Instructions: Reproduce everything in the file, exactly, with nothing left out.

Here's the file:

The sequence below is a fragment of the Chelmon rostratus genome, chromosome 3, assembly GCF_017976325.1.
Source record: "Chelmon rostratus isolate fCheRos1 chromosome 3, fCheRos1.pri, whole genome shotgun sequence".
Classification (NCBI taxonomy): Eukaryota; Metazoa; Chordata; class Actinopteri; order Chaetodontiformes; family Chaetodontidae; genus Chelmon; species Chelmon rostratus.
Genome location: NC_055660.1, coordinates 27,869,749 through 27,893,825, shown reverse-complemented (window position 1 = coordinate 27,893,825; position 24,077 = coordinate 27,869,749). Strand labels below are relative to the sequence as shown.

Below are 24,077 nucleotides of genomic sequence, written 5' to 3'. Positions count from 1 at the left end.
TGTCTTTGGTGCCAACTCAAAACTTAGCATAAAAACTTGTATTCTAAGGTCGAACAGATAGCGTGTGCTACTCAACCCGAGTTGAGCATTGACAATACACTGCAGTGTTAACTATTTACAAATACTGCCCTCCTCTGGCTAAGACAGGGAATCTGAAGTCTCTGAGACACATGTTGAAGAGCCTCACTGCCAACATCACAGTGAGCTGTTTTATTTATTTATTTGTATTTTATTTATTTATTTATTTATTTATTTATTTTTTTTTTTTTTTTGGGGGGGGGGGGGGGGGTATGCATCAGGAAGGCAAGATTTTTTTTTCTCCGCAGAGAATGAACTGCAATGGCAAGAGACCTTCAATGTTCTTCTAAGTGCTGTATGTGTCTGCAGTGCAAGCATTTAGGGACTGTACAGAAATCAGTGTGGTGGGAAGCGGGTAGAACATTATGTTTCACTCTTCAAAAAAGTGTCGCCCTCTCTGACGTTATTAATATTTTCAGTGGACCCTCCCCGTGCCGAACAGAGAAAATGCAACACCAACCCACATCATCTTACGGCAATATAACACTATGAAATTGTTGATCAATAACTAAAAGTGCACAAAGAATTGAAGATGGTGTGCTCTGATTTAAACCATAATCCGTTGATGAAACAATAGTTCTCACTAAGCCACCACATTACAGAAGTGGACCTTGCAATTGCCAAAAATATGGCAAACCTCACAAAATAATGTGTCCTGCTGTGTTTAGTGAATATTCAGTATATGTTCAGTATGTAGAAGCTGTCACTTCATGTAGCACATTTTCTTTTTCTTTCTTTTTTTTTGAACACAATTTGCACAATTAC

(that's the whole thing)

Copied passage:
The sequence below is a fragment of the Chelmon rostratus genome, chromosome 3, assembly GCF_017976325.1.
Source record: "Chelmon rostratus isolate fCheRos1 chromosome 3, fCheRos1.pri, whole genome shotgun sequence".
Classification (NCBI taxonomy): Eukaryota; Metazoa; Chordata; class Actinopteri; order Chaetodontiformes; family Chaetodontidae; genus Chelmon; species Chelmon rostratus.
Genome location: NC_055660.1, coordinates 27,869,749 through 27,893,825, shown reverse-complemented (window position 1 = coordinate 27,893,825; position 24,077 = coordinate 27,869,749). Strand labels below are relative to the sequence as shown.

Below are 24,077 nucleotides of genomic sequence, written 5' to 3'. Positions count from 1 at the left end.
TGTCTTTGGTGCCAACTCAAAACTTAGCATAAAAACTTGTATTCTAAGGTCGAACAGATAGCGTGTGCTACTCAACCCGAGTTGAGCATTGACAATACACTGCAGTGTTAACTATTTACAAATACTGCCCTCCTCTGGCTAAGACAGGGAATCTGAAGTCTCTGAGACACATGTTGAAGAGCCTCACTGCCAACATCACAGTGAGCTGTTTTATTTATTTATTTGTATTTTATTTATTTATTTATTTATTTATTTATTTTTTTTTTTTTTTTGGGGGGGGGGGGGGGGGTATGCATCAGGAAGGCAAGATTTTTTTTTCTCCGCAGAGAATGAACTGCAATGGCAAGAGACCTTCAATGTTCTTCTAAGTGCTGTATGTGTCTGCAGTGCAAGCATTTAGGGACTGTACAGAAATCAGTGTGGTGGGAAGCGGGTAGAACATTATGTTTCACTCTTCAAAAAAGTGTCGCCCTCTCTGACGTTATTAATATTTTCAGTGGACCCTCCCCGTGCCGAACAGAGAAAATGCAACACCAACCCACATCATCTTACGGCAATATAACACTATGAAATTGTTGATCAATAACTAAAAGTGCACAAAGAATTGAAGATGGTGTGCTCTGATTTAAACCATAATCCGTTGATGAAACAATAGTTCTCACTAAGCCACCACATTACAGAAGTGGACCTTGCAATTGCCAAAAATATGGCAAACCTCACAAAATAATGTGTCCTGCTGTGTTTAGTGAATATTCAGTATATGTTCAGTATGTAGAAGCTGTCACTTCATGTAGCACATTTTCTTTTTCTTTCTTTTTTTTTGAACACAATTTGCACAATTAC